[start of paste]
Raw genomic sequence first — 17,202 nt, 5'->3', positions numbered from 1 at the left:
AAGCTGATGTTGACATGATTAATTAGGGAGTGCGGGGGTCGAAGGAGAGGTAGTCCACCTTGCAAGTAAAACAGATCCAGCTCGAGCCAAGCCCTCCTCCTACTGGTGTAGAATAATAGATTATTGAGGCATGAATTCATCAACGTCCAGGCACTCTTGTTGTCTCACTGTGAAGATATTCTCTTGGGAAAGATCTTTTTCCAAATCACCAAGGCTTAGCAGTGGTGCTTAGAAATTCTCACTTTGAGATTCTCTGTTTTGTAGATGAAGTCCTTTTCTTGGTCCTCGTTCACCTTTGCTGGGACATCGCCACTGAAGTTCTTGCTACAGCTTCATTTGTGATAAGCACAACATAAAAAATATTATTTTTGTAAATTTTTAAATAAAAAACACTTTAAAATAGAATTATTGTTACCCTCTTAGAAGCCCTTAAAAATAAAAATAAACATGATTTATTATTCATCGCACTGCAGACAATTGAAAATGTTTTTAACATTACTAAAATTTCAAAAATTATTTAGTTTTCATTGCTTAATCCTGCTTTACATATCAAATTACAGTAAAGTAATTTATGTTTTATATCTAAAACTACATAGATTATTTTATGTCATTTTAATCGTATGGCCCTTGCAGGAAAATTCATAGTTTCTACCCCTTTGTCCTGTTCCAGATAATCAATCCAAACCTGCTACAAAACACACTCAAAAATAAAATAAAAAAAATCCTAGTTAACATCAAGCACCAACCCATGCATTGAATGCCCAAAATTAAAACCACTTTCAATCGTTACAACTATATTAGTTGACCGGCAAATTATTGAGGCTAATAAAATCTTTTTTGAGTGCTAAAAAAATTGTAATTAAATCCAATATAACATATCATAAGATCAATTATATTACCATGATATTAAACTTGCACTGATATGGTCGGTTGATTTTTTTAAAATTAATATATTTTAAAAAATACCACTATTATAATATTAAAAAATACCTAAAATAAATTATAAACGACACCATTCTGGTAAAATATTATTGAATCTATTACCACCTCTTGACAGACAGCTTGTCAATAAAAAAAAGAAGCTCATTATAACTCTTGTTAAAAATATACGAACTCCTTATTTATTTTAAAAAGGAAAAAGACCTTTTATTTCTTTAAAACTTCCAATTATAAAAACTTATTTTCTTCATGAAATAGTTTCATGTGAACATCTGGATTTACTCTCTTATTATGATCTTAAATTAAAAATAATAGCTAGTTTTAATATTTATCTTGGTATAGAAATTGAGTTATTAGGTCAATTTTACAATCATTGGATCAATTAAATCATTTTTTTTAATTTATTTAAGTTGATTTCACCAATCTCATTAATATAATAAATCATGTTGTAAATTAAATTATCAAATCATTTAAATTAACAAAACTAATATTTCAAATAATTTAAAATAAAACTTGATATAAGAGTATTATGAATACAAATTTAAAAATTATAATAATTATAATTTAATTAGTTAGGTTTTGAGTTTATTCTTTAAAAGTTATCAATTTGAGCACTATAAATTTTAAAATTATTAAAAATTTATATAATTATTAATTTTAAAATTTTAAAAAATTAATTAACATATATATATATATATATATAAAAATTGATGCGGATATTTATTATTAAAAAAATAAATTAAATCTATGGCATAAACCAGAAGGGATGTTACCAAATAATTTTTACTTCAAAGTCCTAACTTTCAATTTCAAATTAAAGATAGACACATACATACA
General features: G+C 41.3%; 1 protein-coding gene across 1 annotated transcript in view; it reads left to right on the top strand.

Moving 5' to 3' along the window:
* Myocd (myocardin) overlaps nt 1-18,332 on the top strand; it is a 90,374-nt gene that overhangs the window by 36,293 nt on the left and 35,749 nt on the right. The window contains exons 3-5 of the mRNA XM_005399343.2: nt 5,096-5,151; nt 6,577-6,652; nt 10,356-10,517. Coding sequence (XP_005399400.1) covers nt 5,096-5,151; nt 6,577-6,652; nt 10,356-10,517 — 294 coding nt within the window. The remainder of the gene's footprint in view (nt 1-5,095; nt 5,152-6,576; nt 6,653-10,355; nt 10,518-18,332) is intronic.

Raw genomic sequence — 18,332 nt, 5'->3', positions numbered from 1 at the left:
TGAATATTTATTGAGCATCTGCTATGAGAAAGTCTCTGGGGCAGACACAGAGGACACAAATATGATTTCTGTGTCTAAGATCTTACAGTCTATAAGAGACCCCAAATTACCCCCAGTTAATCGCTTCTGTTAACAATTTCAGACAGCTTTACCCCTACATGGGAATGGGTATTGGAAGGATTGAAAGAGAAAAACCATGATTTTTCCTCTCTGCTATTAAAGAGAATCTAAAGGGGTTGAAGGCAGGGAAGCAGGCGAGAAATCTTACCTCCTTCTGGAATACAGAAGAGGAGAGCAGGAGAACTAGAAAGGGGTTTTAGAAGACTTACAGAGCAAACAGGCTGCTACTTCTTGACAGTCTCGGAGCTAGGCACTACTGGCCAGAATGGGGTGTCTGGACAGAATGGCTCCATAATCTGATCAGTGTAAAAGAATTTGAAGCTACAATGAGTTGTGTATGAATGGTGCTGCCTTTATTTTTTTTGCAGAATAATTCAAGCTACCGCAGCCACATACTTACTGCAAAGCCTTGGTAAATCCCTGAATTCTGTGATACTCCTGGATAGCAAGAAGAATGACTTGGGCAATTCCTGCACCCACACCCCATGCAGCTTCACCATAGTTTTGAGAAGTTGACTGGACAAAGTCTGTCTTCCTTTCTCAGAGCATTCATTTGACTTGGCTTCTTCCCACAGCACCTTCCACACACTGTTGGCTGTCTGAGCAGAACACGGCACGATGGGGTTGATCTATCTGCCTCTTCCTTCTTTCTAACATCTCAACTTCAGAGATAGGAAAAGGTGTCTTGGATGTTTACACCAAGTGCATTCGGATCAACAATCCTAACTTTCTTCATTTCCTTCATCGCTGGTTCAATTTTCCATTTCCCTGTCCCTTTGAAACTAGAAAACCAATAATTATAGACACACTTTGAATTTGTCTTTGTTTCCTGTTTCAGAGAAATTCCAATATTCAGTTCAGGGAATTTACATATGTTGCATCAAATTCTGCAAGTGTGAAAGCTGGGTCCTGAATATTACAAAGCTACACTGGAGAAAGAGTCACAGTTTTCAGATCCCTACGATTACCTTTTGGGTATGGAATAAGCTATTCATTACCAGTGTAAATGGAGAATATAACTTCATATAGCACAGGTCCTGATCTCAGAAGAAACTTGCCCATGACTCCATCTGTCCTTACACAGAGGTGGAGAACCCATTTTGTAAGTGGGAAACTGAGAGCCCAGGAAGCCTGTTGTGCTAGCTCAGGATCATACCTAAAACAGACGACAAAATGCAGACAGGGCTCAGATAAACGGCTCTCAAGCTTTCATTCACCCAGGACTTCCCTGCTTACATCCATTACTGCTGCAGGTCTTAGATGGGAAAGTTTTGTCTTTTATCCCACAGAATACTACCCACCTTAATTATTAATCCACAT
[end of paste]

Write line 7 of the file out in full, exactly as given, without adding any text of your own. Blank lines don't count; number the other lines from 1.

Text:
TGAATATTTATTGAGCATCTGCTATGAGAAAGTCTCTGGGGCAGACACAGAGGACACAAATATGATTTCTGTGTCTAAGATCTTACAGTCTATAAGAGACCCCAAATTACCCCCAGTTAATCGCTTCTGTTAACAATTTCAGACAGCTTTACCCCTACATGGGAATGGGTATTGGAAGGATTGAAAGAGAAAAACCATGATTTTTCCTCTCTGCTATTAAAGAGAATCTAAAGGGGTTGAAGGCAGGGAAGCAGGCGAGAAATCTTACCTCCTTCTGGAATACAGAAGAGGAGAGCAGGAGAACTAGAAAGGGGTTTTAGAAGACTTACAGAGCAAACAGGCTGCTACTTCTTGACAGTCTCGGAGCTAGGCACTACTGGCCAGAATGGGGTGTCTGGACAGAATGGCTCCATAATCTGATCAGTGTAAAAGAATTTGAAGCTACAATGAGTTGTGTATGAATGGTGCTGCCTTTATTTTTTTTGCAGAATAATTCAAGCTACCGCAGCCACATACTTACTGCAAAGCCTTGGTAAATCCCTGAATTCTGTGATACTCCTGGATAGCAAGAAGAATGACTTGGGCAATTCCTGCACCCACACCCCATGCAGCTTCACCATAGTTTTGAGAAGTTGACTGGACAAAGTCTGTCTTCCTTTCTCAGAGCATTCATTTGACTTGGCTTCTTCCCACAGCACCTTCCACACACTGTTGGCTGTCTGAGCAGAACACGGCACGATGGGGTTGATCTATCTGCCTCTTCCTTCTTTCTAACATCTCAACTTCAGAGATAGGAAAAGGTGTCTTGGATGTTTACACCAAGTGCATTCGGATCAACAATCCTAACTTTCTTCATTTCCTTCATCGCTGGTTCAATTTTCCATTTCCCTGTCCCTTTGAAACTAGAAAACCAATAATTATAGACACACTTTGAATTTGTCTTTGTTTCCTGTTTCAGAGAAATTCCAATATTCAGTTCAGGGAATTTACATATGTTGCATCAAATTCTGCAAGTGTGAAAGCTGGGTCCTGAATATTACAAAGCTACACTGGAGAAAGAGTCACAGTTTTCAGATCCCTACGATTACCTTTTGGGTATGGAATAAGCTATTCATTACCAGTGTAAATGGAGAATATAACTTCATATAGCACAGGTCCTGATCTCAGAAGAAACTTGCCCATGACTCCATCTGTCCTTACACAGAGGTGGAGAACCCATTTTGTAAGTGGGAAACTGAGAGCCCAGGAAGCCTGTTGTGCTAGCTCAGGATCATACCTAAAACAGACGACAAAATGCAGACAGGGCTCAGATAAACGGCTCTCAAGCTTTCATTCACCCAGGACTTCCCTGCTTACATCCATTACTGCTGCAGGTCTTAGATGGGAAAGTTTTGTCTTTTATCCCACAGAATACTACCCACCTTAATTATTAATCCACAT